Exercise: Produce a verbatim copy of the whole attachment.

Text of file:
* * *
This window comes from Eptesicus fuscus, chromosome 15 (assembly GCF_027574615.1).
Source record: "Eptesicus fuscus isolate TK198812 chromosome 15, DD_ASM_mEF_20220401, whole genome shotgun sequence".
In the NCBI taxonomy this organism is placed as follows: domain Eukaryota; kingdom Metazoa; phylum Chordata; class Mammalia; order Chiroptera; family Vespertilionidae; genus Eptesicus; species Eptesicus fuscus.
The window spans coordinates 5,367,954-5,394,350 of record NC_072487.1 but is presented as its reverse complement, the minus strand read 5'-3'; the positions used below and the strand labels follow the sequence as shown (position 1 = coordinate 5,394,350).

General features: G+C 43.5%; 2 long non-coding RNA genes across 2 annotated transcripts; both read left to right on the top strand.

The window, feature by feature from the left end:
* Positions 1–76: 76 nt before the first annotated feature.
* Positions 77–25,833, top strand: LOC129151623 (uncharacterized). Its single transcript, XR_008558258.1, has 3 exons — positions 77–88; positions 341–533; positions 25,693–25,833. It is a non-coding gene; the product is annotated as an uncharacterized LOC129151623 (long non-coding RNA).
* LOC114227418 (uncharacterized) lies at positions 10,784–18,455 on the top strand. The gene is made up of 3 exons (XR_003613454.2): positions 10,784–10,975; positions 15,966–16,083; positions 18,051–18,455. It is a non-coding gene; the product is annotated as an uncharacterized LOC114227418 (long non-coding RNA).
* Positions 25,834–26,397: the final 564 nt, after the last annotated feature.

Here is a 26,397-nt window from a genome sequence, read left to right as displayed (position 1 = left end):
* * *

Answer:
This window comes from Eptesicus fuscus, chromosome 15 (assembly GCF_027574615.1).
Source record: "Eptesicus fuscus isolate TK198812 chromosome 15, DD_ASM_mEF_20220401, whole genome shotgun sequence".
In the NCBI taxonomy this organism is placed as follows: domain Eukaryota; kingdom Metazoa; phylum Chordata; class Mammalia; order Chiroptera; family Vespertilionidae; genus Eptesicus; species Eptesicus fuscus.
The window spans coordinates 5,367,954-5,394,350 of record NC_072487.1 but is presented as its reverse complement, the minus strand read 5'-3'; the positions used below and the strand labels follow the sequence as shown (position 1 = coordinate 5,394,350).

General features: G+C 43.5%; 2 long non-coding RNA genes across 2 annotated transcripts; both read left to right on the top strand.

The window, feature by feature from the left end:
* Positions 1–76: 76 nt before the first annotated feature.
* Positions 77–25,833, top strand: LOC129151623 (uncharacterized). Its single transcript, XR_008558258.1, has 3 exons — positions 77–88; positions 341–533; positions 25,693–25,833. It is a non-coding gene; the product is annotated as an uncharacterized LOC129151623 (long non-coding RNA).
* LOC114227418 (uncharacterized) lies at positions 10,784–18,455 on the top strand. The gene is made up of 3 exons (XR_003613454.2): positions 10,784–10,975; positions 15,966–16,083; positions 18,051–18,455. It is a non-coding gene; the product is annotated as an uncharacterized LOC114227418 (long non-coding RNA).
* Positions 25,834–26,397: the final 564 nt, after the last annotated feature.

Here is a 26,397-nt window from a genome sequence, read left to right as displayed (position 1 = left end):